Portfolio Category: Non-Fiction

Genuine Multiculturalism – The Tragedy and Comedy of Diversity

While many modern societies are noted for their diversity, the resulting challenge is to determine how citizens from different backgrounds and cultures can see themselves and each other as equals, and be treated equally. In Genuine Multiculturalism, Cecil Foster shows that a society’s failure to bridge these differences is the tragedy of modern living and that pretending it is possible to mechanically develop fraternity and solidarity among diverse groups is akin to seeking out comedy. Arguing that genuine multiculturalism is the search for social justice by individuals who have been trapped by ascribed identities or newcomers who have been shut out of perceived ethnic homelands, Foster details how this process, in essence, is the story of the Americas. Reconceptionalizing the terms of multiculturalism, he offers an intervention into Canada’s claim that its definition and practice are based on recognizing equality of citizenship. Identifying genuine multiculturalism as an ongoing work in progress, rather than a tightly defined policy position, Foster challenges readers to imagine a greater and more harmonious ideal. A necessary theoretical reconsideration of diversity within society, Genuine Multiculturalism refocuses the debate about ideals and practices in modern societies.

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Where Race Does Not Matter – The New Spirit of Modernity

Imagine a society in which every individual is treated as somone of value and worth, as part of a community of his or her choosing, and ultimately as part of the only race that matters – the human race.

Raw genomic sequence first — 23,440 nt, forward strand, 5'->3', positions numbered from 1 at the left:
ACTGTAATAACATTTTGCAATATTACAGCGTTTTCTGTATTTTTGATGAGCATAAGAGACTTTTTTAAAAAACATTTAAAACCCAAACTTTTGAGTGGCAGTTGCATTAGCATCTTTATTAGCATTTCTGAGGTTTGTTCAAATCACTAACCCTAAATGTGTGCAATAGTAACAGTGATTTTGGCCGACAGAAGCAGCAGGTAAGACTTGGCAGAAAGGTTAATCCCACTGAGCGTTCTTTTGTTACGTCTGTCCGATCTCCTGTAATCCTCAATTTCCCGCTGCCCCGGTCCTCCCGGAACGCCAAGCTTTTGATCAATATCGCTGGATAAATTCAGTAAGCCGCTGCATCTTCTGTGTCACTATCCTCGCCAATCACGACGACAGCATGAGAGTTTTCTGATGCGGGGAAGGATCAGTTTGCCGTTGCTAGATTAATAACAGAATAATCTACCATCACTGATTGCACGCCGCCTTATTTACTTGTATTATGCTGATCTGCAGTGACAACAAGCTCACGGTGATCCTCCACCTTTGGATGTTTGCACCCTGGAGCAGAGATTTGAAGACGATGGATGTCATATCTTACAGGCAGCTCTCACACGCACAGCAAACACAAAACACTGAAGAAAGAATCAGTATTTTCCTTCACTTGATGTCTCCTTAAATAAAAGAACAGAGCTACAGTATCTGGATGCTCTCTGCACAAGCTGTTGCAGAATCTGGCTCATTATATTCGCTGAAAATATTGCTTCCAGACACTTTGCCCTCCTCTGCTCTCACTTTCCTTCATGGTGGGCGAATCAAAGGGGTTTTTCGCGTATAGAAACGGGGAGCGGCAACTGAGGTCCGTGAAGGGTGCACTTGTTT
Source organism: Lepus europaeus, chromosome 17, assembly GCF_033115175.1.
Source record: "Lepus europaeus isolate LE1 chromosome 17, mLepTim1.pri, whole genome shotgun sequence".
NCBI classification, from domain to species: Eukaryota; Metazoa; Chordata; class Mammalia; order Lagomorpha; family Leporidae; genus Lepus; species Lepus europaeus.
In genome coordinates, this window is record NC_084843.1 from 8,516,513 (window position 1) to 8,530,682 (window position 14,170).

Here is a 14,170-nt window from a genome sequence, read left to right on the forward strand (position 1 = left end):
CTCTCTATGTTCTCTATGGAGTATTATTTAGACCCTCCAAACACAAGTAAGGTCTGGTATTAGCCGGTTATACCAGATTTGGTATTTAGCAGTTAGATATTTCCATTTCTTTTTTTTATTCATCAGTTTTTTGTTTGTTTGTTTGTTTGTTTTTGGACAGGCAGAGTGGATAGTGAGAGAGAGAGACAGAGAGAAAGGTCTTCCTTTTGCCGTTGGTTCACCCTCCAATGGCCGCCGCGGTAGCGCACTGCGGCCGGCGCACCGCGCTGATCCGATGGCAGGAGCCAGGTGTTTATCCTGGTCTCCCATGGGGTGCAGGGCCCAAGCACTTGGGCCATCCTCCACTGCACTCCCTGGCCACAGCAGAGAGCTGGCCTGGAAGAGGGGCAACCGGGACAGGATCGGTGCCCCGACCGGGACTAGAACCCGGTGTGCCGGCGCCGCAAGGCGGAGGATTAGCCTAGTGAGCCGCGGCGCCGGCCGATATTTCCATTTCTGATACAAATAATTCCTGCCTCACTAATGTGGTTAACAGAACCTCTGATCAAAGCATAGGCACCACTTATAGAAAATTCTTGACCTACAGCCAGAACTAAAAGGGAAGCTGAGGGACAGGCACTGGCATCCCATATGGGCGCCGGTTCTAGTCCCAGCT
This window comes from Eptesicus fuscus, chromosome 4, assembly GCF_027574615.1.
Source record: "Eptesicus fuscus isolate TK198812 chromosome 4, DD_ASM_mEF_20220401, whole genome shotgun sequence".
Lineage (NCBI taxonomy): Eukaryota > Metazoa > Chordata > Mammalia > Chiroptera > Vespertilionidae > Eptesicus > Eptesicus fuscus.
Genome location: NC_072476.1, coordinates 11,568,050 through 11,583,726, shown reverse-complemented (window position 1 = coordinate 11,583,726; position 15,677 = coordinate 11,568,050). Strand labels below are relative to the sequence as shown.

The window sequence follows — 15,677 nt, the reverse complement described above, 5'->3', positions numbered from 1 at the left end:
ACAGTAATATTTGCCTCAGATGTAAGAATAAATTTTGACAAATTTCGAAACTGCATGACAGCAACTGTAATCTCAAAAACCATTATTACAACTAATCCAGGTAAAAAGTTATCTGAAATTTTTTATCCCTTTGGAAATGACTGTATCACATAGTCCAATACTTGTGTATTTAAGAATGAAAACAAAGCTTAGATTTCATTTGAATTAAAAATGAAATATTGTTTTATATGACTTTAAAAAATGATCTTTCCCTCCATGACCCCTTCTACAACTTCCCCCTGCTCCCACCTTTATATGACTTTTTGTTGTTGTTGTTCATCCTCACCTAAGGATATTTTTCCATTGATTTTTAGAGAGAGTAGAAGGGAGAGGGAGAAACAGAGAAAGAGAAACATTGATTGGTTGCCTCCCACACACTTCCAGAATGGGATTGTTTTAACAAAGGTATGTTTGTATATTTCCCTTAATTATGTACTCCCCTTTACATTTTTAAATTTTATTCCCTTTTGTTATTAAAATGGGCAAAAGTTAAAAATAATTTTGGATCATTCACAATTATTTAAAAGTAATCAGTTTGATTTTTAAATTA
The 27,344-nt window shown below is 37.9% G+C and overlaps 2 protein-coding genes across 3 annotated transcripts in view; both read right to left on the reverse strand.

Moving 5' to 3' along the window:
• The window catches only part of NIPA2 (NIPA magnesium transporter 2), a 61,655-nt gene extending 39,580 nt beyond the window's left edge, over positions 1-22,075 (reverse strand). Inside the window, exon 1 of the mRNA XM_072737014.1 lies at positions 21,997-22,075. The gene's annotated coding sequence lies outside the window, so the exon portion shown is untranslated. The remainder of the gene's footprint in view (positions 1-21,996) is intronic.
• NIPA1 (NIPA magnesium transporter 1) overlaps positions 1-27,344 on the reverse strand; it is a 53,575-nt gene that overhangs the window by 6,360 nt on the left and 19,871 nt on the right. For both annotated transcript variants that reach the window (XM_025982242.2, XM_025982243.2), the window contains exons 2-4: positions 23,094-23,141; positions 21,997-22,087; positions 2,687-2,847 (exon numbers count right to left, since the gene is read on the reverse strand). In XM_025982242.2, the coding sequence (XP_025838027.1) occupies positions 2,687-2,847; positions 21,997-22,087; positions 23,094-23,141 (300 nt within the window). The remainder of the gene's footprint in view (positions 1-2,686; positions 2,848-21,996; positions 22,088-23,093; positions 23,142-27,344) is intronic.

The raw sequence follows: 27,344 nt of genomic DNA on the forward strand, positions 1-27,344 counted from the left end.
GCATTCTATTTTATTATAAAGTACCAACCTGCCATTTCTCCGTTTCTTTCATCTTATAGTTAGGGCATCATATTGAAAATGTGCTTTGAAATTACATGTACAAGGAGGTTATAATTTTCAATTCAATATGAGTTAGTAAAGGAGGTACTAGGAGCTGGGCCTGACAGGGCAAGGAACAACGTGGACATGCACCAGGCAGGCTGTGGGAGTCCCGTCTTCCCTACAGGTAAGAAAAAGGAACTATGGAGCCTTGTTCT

Originally intended to be a white man’s country, Canada helped develop the prototype for the nation-state that privileged the descendants of Western Europe and marginalized all others, including those who were aboriginal to the land. This is the prototype that also characterized apartheid South Africa.

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A Place Called Heaven – The Meaning of Being Black in Canada

Hard-hitting, controversial and well researched, A PLACE CALLED HEAVEN lifts the thin veil of racism against blacks in Canada. Cecil Foster maintains that what Canada’s mainstream delivers to the black community is skewed justice, fear as a first response, fair-weather political representation, and a sensationalist media. Exploring how crime, violence, immigration and women’s issues all influence and affect the present and future of the black community, Foster shatters the myth of black cultural homogeneity and looks behind the stereotypes and statistics to find out what’s happening within the black community itself.
With numerous interviews of members of the black community, including those who have become successful despite the odds, A PLACE CALLED HEAVEN is a brave, bold account of the troubled state of race relations in Canada today.

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